Reinsurance focused lawyers are finding an increasing amount of transactional work from the growing insurance linked securities and alternative reinsurance capital markets, according to a new study.
An analysis of the insurance and reinsurance legal sector performed by Who’s Who Legal finds that the growing transactional workload from the ILS, insurance and reinsurance linked marketplace is providing a valuable source of income for the world’s leading legal firms.
The report notes the significant interest shown in insurance-linked securities and reinsurance linked investments by institutional investors such as pension funds, hedge funds and other investors. This interest has helped ILS, catastrophe bonds and reinsurance risks become an asset class in their own right, the study notes, saying that these assets look set to remain a staple of many fund portfolios for the foreseeable future.
One New York based practitioner in the ILS space told the studies authors; “They were initially thought of as a novelty, but now they are making up a significant portion of the market and are set to stay.”
The study notes that the growing ILS and reinsurance capital markets are keeping lawyers busy with transactional work in domiciles such as Bermuda and the Cayman Islands. At the same time other domiciles such as Guernsey and Gibraltar have reported a significant effort in their jurisdictions to attract catastrophe bond and ILS business, which could bode new avenues of work for local legal practitioners in these and other domiciles.
The study notes that the development of this trend seeing capital coming into the reinsurance sector from non-traditional investors is likely to result in structural change in the reinsurance market.
As a result of this change, incumbent reinsurers are going to have to become more innovative and perhaps move into new lines of business to maintain their profits. At the same time reinsurers are increasingly managing third-party capital from investors or leveraging it within their own risk transfer, both of which boost legal work in terms of transactional tasks and the legal requirements for establishing new vehicles and funds.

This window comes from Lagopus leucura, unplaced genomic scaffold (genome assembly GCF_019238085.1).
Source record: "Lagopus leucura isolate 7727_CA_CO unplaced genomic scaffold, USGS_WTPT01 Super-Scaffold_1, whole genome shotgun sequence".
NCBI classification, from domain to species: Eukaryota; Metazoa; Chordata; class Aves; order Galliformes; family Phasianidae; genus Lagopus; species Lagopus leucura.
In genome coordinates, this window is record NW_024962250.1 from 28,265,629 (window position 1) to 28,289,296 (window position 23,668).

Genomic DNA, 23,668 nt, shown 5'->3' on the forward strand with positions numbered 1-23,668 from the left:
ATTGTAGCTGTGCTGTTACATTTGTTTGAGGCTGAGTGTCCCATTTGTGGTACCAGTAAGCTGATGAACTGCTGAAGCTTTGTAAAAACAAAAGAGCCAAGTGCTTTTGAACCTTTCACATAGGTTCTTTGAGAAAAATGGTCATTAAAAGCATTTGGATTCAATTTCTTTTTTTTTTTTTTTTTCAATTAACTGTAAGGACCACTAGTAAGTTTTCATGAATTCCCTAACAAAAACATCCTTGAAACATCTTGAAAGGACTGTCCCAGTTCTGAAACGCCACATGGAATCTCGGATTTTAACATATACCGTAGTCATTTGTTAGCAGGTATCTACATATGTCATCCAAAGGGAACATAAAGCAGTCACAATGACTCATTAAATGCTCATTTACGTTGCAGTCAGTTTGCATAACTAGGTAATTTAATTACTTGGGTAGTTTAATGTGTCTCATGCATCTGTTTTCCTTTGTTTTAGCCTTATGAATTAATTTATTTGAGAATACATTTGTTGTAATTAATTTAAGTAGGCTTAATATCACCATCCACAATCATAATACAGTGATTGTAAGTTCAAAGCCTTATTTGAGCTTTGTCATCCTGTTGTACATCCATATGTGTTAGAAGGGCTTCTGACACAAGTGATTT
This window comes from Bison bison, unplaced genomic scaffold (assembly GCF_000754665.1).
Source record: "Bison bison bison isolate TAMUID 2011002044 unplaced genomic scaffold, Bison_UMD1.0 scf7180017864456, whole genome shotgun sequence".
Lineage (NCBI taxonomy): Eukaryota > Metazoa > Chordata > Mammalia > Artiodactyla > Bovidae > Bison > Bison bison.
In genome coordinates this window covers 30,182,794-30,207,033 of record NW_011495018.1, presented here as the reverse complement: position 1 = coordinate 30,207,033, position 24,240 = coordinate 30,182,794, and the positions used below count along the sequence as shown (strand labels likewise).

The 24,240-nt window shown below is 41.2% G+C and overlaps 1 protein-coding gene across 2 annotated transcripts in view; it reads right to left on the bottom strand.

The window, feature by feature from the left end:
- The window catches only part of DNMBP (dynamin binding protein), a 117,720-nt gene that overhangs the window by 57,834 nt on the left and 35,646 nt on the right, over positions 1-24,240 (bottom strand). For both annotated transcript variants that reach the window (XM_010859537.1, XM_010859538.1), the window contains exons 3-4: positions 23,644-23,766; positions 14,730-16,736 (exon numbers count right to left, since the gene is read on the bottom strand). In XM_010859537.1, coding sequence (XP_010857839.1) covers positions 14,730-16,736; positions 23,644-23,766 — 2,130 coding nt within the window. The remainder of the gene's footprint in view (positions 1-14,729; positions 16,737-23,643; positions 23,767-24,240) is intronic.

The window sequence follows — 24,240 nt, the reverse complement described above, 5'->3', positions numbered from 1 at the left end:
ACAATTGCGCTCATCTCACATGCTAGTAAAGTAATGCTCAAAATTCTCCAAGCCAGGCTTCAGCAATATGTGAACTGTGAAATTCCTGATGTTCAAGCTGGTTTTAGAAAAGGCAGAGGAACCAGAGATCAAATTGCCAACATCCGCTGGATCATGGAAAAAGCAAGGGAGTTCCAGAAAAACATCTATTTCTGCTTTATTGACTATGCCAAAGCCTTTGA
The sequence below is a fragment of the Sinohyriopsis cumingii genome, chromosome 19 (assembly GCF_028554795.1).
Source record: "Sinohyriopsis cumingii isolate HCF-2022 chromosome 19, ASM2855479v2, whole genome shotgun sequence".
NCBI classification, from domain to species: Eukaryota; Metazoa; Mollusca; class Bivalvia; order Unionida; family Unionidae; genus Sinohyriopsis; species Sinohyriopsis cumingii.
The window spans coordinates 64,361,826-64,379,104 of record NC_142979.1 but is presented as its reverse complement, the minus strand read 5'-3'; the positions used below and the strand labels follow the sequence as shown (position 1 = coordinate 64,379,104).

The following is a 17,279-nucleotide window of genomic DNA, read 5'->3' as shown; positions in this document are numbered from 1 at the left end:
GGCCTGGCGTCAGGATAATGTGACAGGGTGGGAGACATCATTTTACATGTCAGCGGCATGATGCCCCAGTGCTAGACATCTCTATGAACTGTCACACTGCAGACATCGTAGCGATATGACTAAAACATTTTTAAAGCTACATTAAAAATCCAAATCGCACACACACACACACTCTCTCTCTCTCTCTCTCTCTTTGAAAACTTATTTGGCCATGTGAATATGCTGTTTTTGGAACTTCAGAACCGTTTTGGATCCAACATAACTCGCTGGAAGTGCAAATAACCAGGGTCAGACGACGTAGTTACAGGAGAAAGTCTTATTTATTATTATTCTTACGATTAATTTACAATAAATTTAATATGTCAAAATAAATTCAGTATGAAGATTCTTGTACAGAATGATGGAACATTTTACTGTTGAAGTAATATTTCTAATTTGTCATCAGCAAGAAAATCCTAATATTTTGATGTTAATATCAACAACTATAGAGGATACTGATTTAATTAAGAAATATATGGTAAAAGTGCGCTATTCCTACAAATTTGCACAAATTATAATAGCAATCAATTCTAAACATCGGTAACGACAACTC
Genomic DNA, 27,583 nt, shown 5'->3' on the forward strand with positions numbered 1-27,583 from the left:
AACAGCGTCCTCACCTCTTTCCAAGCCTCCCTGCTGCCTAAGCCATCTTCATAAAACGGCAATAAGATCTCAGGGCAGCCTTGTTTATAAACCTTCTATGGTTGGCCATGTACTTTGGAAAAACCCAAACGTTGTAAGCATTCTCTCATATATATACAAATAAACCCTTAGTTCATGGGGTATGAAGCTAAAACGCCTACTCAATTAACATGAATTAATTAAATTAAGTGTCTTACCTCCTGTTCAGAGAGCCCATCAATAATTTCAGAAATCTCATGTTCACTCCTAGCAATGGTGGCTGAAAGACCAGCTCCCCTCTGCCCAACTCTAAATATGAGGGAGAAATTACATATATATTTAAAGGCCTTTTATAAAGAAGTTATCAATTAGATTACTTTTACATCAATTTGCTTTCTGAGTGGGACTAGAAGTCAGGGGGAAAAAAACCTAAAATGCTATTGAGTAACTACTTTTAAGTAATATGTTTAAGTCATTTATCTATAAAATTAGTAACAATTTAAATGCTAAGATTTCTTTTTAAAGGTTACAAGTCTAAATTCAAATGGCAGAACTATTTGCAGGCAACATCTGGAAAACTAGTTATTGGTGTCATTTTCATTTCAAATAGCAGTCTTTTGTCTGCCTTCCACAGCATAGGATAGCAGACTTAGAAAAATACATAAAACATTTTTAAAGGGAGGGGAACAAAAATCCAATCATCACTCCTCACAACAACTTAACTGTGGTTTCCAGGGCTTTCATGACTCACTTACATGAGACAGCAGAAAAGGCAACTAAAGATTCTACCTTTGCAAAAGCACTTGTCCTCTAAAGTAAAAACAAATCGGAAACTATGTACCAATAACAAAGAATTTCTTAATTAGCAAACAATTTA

The ILS and catastrophe bond markets evolution is providing valuable work for lawfirms, many of the necessary structures require significant legal time to establish, the transactions often require local legal representation and the development of alternative reinsurance capital should produce even more legal business.
Of course there is also the promise of possible dispute business for lawfirms as a result of the ILS and alternative reinsurance capital markets growth. It is to be hoped that the significant investment in time and legal costs spent in establishing and transacting ILS deals will mean that this is kept to a minimum, however disputes as the market grows will be inevitable and another stream of business for lawyers in ILS and reinsurance.
However, lawfirms cannot afford to sit on their laurels, there is a requirement for them to keep up with the fast paced ILS and reinsurance market environment, particularly in a time when capital is disrupting the incumbents. As a result, the study suggests that lawyers and lawfirms will have to “Adapt alongside their clients, with “creativity” and “flexibility” being their buzzwords.”